After the last blog post on calorie magic, my husband–whose intellectual response to people challenging me on the internet is to want to give them a virtual wedgie–asked me why I didn’t just engage those cute little white dude-o-scientists who are so pumped about how IT JUST MUST BE CALORIES CALORIES CALORIES CALORIES in some sort of PubMed duel to the finish.
My explanation: I don’t do PubMed duels. PubMed is a wonderful thing, and the internet has given us tremendous access to a great deal of information, much of which is used to confirm our own preconceived notions, even if (especially if?) we don’t fully understand what those notions actually are. As I’ve said before, a pastiche of PubMed citations frequently boils to a bunch of snapshots taken out of context of the larger literature–and out of context of a full understanding of physiological and biochemical realities, not to mention social and cultural ones–that may or may not express a physiologically significant or practically useful concept.
And this is problem: I’m not convinced that calories express a physiologically significant or practically useful concept. Here’s what I figure. If calories were so FREAKIN important, then my biochemistry books should be rife with information about them. But that does not seem to be the case.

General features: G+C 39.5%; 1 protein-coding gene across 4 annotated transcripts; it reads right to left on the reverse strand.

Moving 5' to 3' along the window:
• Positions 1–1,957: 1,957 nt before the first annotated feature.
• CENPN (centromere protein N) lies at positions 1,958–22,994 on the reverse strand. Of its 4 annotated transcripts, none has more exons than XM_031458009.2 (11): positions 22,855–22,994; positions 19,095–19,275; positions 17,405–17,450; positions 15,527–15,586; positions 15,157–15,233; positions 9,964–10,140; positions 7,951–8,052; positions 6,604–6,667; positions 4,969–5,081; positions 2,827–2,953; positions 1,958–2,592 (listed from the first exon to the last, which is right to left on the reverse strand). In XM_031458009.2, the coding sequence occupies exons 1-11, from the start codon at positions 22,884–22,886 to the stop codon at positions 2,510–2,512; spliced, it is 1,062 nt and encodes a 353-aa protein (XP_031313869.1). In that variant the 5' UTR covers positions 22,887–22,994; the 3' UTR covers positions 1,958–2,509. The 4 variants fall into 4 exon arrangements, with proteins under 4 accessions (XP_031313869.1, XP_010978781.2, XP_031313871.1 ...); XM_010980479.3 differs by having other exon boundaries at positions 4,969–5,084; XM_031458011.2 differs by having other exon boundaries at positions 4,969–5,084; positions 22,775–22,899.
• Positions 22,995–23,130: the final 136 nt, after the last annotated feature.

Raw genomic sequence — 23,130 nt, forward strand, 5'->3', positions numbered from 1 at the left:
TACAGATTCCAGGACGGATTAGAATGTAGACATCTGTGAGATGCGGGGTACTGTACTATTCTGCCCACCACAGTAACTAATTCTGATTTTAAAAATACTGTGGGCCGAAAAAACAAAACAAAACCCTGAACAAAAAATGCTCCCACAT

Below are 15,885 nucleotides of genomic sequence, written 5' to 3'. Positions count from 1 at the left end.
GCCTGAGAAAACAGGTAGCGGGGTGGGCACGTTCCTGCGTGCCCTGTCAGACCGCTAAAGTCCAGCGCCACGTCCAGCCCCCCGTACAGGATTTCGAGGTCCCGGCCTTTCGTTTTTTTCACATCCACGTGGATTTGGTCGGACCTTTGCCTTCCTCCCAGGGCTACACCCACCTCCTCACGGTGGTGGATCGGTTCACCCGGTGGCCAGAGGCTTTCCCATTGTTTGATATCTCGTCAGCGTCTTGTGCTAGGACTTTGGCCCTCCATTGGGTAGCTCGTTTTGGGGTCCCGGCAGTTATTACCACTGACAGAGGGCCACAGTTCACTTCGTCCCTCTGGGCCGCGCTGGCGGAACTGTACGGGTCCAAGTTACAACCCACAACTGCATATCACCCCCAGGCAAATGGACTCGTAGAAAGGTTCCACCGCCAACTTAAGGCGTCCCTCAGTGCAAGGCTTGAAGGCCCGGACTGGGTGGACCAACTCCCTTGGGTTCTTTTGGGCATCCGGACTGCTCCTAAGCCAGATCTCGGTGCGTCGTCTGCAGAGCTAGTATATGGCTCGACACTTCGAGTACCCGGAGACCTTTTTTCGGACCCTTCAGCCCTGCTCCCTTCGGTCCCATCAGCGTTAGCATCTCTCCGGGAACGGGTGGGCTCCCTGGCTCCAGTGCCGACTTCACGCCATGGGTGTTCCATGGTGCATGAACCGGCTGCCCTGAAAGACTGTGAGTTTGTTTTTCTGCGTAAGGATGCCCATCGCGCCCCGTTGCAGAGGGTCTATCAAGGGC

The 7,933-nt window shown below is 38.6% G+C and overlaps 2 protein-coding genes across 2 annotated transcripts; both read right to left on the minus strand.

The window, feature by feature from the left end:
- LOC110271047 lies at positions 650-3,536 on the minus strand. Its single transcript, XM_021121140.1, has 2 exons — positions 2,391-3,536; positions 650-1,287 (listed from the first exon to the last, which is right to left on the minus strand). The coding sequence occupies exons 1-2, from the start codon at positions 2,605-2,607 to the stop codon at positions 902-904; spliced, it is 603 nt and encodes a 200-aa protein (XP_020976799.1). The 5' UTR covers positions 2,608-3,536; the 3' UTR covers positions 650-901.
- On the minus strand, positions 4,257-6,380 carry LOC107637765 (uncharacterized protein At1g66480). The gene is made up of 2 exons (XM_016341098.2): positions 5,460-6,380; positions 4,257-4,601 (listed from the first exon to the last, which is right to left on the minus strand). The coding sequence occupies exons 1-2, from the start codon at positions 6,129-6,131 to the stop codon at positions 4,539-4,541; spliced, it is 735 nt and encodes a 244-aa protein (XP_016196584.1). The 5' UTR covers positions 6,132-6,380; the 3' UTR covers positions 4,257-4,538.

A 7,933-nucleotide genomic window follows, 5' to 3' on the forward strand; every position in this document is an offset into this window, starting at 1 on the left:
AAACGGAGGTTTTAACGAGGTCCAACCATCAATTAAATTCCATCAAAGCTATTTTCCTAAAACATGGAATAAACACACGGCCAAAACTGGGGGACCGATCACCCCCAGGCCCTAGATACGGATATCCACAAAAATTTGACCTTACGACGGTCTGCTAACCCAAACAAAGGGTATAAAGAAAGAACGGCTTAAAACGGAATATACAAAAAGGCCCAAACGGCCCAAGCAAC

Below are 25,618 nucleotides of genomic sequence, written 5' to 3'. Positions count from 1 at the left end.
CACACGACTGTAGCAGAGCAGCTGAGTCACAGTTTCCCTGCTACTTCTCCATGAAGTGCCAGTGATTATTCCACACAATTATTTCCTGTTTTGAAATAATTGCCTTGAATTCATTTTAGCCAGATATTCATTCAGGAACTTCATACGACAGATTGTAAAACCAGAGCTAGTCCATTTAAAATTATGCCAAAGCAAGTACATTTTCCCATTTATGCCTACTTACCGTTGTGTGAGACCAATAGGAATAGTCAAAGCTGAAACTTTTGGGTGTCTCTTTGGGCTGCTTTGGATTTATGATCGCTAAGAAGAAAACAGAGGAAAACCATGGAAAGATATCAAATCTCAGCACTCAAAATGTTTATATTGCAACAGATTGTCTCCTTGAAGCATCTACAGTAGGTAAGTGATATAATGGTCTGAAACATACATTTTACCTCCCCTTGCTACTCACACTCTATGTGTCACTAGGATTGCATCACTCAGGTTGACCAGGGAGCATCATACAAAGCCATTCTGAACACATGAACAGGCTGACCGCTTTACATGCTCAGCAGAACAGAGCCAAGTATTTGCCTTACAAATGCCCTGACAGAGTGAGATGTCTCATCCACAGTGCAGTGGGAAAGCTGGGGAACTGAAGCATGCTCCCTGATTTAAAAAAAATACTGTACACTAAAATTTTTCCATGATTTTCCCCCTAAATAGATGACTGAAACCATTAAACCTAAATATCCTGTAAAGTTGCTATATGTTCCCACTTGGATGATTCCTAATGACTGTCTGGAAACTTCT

[I took my first biochem class at age 45, weeping my way through one excruciatingly difficult exam after another. I emerged–bloodied by unbowed–to joyfully sign up for 3 more semesters. I don’t consider myself an expert by any stretch; I just feel that biochemistry is sort of the key to the universe, certainly the universe of nutrition. If something doesn’t make sense from a biochemical perspective–which would apply to about 90% of the Dietary Guidelines–it shouldn’t be part of nutrition policy.]
I did this a while back, just for my own peace of mind, and I don’t know how useful it will be to any of you, but here’s what my collection of biochem books has to say about calories. Spoiler alert: Not much. [So you can stop here if you have a life.]
My biochemistry books, in order of how much I love them, least to most:
Advanced Nutrition and Human Metabolism (3rd Edition), 2000
James Groff & Sareen Gropper
I don’t know why I have this book.
–“Calorie” is indexed to a passage on units of energy in a discussion of thermodynamics. Calories are not mentioned again.
–“Calorimetry, direct” and “calorimetry, indirect” are indexed to passages discussing the measurements of energy expenditure. It contains this notable summary:
” Although changes in energy balance produce weight changes, the extent of these changes varies from person to person.”
Functional Biochemistry in Health and Disease, 2009
Eric Newsholme & Tony Leech
I got this book with great anticipation, as it seemed to promise a better integration of biochemistry and physiology than most biochem texts. But like some sort of weird Asian-fusion spicy wonton Alfredo dish, I guess it is just trying to do too much. There is not enough detail here for me, and the reader is left to sort of assume “magic elves in a box” in too many places, which–as far as I am concerned–defeats the whole point of learning biochemistry.
–“Calorie” is not indexed.
–“Calorimetry” is indexed. This couple of pages highlights the limitations of measuring calorie expenditure in the human body.
Biochemistry (4th Edition), Lippincott’s Illustrated Reviews, 2008